Doone at T.R.Redskies wrote a startling blog post last week – he argued that 99% of all current game design is unethical, bordering on evil.
It’s inspired some strong reactions.
First up, Saxsy wrote a powerfully-worded, angry critique of Doone’s entire argument, which she feels is not only misguided, but also worryingly paternalistic –
“I have two degrees in psychology. I know what Skinner boxes are. I am not arguing against this because I’m rationalizing my behavior on behest of the grand masters at Blizzard. I am not arguing against you because I am delusional. I am arguing against it because your argument sucks. It is a really offensive tactic to suggest that any argument against you is invalid and if for no other reason, people should ignore you because you have suggested that.
With that bit of invective out of the way, let’s break down the argument quickly and then in more detail.
The gist of the argument is that dailies and other quests are evil because players are forced to do them. This argument is simply wrong on its facts. No one is forced to do dailies. I have quite happily not done dailies for nearly three weeks now. While it is true that doing dailies will enable you to do other things (e.g., raids) more quickly, that’s true for most any endeavor. Practicing scales on the piano will allow you to play Beethoven’s works sooner than you would otherwise. Running three miles a day will allow you to play basketball better. But is anyone suggesting that Beethoven and Naismith are evil overlords for imposing these Skinner boxes on people (and yes, they are Skinner boxes too)? I think that’d be an awfully hard case to make.”
But on the other side of things, Milady steps in with a post not only agreeing with Doone, but goes even further, questioning the entire concept of “entertainment” as a positive thing –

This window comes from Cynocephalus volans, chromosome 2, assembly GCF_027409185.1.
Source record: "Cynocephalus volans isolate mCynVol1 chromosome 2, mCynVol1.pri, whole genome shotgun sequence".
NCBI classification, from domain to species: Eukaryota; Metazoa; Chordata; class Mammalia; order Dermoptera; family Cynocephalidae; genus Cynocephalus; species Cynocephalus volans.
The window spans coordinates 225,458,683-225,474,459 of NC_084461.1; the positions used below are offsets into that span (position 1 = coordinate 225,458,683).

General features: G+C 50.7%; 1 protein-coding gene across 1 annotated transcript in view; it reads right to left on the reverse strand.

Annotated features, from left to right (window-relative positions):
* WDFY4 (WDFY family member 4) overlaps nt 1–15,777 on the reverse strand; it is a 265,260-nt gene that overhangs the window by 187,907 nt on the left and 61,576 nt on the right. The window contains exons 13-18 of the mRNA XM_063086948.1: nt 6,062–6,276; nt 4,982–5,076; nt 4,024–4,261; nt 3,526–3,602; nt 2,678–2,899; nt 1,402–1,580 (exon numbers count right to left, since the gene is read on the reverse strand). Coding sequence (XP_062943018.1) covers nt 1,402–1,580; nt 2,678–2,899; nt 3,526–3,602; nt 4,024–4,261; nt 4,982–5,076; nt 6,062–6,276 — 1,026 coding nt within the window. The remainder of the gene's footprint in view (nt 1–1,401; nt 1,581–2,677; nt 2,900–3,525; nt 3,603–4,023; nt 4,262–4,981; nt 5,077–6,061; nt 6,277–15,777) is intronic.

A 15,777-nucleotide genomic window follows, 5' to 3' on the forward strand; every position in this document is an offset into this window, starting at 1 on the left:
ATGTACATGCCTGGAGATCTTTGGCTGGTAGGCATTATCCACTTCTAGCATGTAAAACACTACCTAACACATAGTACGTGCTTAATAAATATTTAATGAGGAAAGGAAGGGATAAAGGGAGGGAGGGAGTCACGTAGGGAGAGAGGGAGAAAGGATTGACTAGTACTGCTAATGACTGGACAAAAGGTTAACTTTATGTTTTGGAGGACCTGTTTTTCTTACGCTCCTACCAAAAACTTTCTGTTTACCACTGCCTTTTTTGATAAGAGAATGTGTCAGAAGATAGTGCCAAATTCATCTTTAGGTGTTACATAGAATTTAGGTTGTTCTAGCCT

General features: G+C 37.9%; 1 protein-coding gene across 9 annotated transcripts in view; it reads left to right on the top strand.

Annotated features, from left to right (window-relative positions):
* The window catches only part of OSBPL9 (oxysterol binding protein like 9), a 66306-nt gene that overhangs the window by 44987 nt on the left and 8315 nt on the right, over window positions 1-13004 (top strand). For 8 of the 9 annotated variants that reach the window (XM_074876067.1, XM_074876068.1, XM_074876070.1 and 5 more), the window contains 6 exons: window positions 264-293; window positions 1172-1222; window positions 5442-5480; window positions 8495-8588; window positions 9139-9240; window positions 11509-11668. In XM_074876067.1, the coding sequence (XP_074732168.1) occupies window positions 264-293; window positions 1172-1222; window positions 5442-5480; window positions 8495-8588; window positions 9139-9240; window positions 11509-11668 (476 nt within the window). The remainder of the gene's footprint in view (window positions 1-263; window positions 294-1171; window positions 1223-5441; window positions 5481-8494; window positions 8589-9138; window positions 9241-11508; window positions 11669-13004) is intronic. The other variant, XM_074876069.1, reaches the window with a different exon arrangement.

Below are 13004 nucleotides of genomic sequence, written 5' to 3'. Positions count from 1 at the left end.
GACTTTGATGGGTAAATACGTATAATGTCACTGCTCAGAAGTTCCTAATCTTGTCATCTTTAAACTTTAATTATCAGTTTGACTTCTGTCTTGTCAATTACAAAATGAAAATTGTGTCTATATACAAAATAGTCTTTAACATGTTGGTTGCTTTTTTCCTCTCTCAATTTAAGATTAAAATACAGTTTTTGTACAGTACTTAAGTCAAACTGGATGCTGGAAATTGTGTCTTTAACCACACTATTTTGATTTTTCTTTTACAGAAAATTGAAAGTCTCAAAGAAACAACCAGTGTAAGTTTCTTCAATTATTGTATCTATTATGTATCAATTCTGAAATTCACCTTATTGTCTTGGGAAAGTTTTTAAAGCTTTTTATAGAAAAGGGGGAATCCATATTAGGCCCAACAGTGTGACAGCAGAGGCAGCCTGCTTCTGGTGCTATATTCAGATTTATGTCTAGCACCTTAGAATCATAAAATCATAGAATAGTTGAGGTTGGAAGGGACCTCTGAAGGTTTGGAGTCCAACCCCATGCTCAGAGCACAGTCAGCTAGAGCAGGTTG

“It is now commonly accepted that society conditions our identity and that we hold the opinion superimposed on us, until challenged. Common sense are those axioms that ought not be questioned: that democracy is the lesser of evils, that love conquers all, that you must indulge in entertainment. Period. What I propose instead is thinking that we must engage in rest periods of a limited duration in order to recuperate from high CPU usage: one cannot play Planescape: Torment for 28 hours. The problem is, entertainment is not understood as that, and we are encouraged, through addictive mechanics and other pressures, to misuse our leisure time, throwing it away at mindless dailies as our parents threw it away at the TV.
The addiction that Doone talks about is not the extreme, blatant case of twelve-hour daily sessions playing WoW. He is concerned with the pervasiveness of a design that focuses not on fun, and the intellectual engagement required for it, but on passive entertainment and artificial attachment, the fuel of MMOs. As proof of the effectiveness of the genre in creating dependence, RPG elements have now become the trend in non-RPG games, as a means to appeal to the subconscious desire of progress and achievement rather than immediate fun. Shooters with levels and hats.
I am concerned about the little value we give to our time, the little value we are told we should give it. In a little dosage, as rest, engaging and fun entertainment should be praised. What we get instead is long hours of numbness and detachment from our intellect in the form of artificial loops that, upon jumping, reward us chemically. And we comply because it is the easy way, the path of least resistance. A thoughtful engagement with reality is hard, production is hard. But its rewards are what constitute our humanity: reason, creativity, happiness.”
I’m sure this debate will continue! Personally, I think there’s a pretty high burden of proof on any argument that an apparently-innocent activity is universally worthless or harmful – but regardless, I shall be interested to see how the discussion continues.
What do you think? Is game design bad? Are games even appropriate things to do with our time?